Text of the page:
Wilson Huhn

Document Type



This article examines Chief Justice Roberts’ opinion in National Federal of Independent Business v. Sebelius, a decision that upheld the constitutionality of key provisions in the Affordable Care Act. The individual mandate, the focus of this article and perhaps the most hotly contested provision in the Act, requires private citizens to purchase health insurance or face financial penalty for remaining uninsured. The individual mandate has had and will continue to have important ramifications both for the national economy and for constitutional interpretation in future cases.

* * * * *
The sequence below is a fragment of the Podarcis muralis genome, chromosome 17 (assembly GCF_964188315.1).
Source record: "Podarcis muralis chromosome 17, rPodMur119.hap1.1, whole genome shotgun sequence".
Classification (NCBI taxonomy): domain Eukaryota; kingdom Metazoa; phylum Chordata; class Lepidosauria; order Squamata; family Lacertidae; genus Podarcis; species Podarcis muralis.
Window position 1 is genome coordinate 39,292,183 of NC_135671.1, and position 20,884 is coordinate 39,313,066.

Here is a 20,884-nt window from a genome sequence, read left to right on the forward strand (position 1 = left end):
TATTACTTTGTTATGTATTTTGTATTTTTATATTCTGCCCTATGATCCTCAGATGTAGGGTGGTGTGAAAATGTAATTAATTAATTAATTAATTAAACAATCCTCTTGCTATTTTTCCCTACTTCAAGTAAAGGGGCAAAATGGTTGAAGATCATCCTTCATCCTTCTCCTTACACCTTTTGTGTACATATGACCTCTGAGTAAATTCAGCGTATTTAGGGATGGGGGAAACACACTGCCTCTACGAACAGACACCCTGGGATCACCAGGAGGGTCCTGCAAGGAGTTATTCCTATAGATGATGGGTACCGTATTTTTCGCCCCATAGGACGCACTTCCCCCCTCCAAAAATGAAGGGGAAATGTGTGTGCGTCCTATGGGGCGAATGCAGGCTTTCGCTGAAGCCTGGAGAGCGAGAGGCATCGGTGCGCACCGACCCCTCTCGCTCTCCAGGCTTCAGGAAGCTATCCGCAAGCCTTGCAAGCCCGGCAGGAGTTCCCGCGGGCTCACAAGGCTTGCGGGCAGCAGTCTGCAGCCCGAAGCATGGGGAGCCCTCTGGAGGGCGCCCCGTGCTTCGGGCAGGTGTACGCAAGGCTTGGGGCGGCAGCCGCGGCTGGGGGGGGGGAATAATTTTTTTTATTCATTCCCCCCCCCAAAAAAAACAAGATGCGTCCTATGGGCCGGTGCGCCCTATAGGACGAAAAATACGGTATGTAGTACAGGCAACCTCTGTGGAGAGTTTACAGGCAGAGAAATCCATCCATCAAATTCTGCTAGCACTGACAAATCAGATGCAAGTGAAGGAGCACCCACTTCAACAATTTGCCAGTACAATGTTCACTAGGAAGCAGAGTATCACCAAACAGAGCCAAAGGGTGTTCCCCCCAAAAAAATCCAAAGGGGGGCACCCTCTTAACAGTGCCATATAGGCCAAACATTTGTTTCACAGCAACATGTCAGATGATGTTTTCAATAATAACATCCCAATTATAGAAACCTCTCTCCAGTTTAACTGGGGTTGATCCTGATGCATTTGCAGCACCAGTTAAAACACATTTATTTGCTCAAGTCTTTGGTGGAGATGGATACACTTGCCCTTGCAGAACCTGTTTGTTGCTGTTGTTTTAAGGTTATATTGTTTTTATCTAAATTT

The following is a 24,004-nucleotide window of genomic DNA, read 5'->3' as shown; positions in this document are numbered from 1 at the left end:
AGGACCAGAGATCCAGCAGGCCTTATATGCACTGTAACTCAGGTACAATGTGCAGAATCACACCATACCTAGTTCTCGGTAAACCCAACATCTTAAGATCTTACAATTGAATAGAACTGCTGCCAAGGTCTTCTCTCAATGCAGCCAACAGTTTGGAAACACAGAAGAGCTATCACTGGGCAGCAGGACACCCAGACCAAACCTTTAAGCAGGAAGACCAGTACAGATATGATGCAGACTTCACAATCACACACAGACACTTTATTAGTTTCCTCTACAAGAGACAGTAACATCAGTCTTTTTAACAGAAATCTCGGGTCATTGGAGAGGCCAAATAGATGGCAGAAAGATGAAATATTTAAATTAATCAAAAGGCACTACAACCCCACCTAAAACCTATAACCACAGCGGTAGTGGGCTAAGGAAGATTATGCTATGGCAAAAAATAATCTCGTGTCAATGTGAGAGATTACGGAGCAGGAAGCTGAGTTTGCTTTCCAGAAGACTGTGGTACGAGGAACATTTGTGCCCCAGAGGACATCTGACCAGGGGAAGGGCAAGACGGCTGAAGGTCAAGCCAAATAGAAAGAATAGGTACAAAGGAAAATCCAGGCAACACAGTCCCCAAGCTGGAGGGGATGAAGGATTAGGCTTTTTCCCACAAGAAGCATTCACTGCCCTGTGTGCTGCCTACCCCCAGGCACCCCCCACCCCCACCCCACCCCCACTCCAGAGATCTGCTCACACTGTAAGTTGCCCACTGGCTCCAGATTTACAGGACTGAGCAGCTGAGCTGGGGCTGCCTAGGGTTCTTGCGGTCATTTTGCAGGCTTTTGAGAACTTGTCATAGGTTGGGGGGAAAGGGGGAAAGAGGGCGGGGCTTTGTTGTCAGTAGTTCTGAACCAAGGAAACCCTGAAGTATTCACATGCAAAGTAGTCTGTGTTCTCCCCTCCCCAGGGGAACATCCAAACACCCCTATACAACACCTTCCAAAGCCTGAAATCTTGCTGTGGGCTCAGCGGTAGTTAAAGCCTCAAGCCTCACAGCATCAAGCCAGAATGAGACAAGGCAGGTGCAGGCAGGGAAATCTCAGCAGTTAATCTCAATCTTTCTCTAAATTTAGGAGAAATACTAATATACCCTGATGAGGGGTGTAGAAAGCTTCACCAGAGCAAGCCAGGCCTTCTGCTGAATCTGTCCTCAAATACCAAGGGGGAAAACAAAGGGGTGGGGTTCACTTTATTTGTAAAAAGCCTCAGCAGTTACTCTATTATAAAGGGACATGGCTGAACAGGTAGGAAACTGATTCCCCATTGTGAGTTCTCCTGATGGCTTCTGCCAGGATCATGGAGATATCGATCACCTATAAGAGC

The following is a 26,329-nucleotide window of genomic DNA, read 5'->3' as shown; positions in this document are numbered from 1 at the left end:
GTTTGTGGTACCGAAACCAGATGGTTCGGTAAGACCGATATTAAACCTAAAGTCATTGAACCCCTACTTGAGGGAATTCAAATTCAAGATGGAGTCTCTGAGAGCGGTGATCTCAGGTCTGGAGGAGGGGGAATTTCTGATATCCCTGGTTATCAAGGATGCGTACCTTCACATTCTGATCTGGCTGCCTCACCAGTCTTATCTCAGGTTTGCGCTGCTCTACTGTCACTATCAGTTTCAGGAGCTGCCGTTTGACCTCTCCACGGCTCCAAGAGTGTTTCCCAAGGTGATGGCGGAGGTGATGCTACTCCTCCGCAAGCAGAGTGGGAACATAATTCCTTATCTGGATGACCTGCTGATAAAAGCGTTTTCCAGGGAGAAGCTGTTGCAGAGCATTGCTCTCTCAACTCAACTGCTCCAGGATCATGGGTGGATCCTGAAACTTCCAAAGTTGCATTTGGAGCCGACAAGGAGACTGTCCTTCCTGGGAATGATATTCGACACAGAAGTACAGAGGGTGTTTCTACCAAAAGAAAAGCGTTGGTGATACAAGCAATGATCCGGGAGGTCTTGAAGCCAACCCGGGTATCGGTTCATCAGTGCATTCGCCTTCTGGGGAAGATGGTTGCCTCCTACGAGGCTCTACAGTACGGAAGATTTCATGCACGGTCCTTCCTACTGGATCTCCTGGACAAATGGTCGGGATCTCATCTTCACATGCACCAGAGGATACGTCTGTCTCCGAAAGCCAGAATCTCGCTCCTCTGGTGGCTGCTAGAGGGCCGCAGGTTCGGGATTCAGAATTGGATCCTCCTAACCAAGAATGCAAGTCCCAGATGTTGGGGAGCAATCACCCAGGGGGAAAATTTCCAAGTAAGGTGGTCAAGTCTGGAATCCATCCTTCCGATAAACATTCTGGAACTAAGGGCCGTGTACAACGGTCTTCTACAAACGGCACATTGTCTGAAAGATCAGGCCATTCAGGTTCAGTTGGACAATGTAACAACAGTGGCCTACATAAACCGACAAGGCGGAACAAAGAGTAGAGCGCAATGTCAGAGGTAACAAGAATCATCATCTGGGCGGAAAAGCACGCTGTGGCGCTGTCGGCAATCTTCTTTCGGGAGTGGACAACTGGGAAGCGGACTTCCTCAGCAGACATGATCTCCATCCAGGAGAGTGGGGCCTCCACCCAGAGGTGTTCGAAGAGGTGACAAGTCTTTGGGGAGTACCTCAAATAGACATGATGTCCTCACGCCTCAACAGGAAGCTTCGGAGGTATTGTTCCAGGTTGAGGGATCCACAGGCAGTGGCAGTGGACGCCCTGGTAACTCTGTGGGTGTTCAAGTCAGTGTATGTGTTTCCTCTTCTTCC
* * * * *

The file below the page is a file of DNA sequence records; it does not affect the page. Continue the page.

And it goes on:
First, the article addresses important repercussions of upholding the Act, including significant consequences for the health care industry and for the economy as a whole. Next, the article discusses the two approaches used by Chief Justice Roberts in analyzing the Act’s individual mandate. The article contrasts the formalist approach applied by Justice Roberts to find that the individual mandate was not a “tax” within the meaning of the Anti-Injunction Act and the functional approach applied to find that the individual mandate was a “tax” under the General Welfare Clause of the U.S. Constitution. Finally, the article highlights Justice Roberts’ deference to Congress in assessing the individual mandate’s constitutionality.